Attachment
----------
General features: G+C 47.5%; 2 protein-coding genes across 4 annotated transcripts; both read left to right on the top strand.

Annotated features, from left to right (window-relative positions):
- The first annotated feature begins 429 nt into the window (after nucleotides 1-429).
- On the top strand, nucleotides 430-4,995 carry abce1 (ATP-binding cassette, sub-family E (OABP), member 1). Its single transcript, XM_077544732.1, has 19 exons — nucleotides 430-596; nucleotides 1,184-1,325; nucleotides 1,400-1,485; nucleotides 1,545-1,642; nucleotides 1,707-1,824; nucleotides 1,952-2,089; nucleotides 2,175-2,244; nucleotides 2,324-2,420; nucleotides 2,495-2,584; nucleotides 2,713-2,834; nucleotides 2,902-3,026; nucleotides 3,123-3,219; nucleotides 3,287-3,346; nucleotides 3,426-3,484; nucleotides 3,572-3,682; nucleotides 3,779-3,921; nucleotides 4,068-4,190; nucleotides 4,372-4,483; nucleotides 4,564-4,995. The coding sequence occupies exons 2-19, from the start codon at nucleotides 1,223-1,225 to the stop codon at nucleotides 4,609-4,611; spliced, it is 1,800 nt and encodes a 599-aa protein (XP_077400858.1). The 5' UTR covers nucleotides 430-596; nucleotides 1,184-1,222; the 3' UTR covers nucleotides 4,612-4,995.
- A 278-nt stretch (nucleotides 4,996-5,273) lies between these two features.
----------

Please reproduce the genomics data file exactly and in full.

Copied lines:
General features: G+C 47.5%; 2 protein-coding genes across 4 annotated transcripts; both read left to right on the top strand.

Annotated features, from left to right (window-relative positions):
- The first annotated feature begins 429 nt into the window (after nucleotides 1-429).
- On the top strand, nucleotides 430-4,995 carry abce1 (ATP-binding cassette, sub-family E (OABP), member 1). Its single transcript, XM_077544732.1, has 19 exons — nucleotides 430-596; nucleotides 1,184-1,325; nucleotides 1,400-1,485; nucleotides 1,545-1,642; nucleotides 1,707-1,824; nucleotides 1,952-2,089; nucleotides 2,175-2,244; nucleotides 2,324-2,420; nucleotides 2,495-2,584; nucleotides 2,713-2,834; nucleotides 2,902-3,026; nucleotides 3,123-3,219; nucleotides 3,287-3,346; nucleotides 3,426-3,484; nucleotides 3,572-3,682; nucleotides 3,779-3,921; nucleotides 4,068-4,190; nucleotides 4,372-4,483; nucleotides 4,564-4,995. The coding sequence occupies exons 2-19, from the start codon at nucleotides 1,223-1,225 to the stop codon at nucleotides 4,609-4,611; spliced, it is 1,800 nt and encodes a 599-aa protein (XP_077400858.1). The 5' UTR covers nucleotides 430-596; nucleotides 1,184-1,222; the 3' UTR covers nucleotides 4,612-4,995.
- A 278-nt stretch (nucleotides 4,996-5,273) lies between these two features.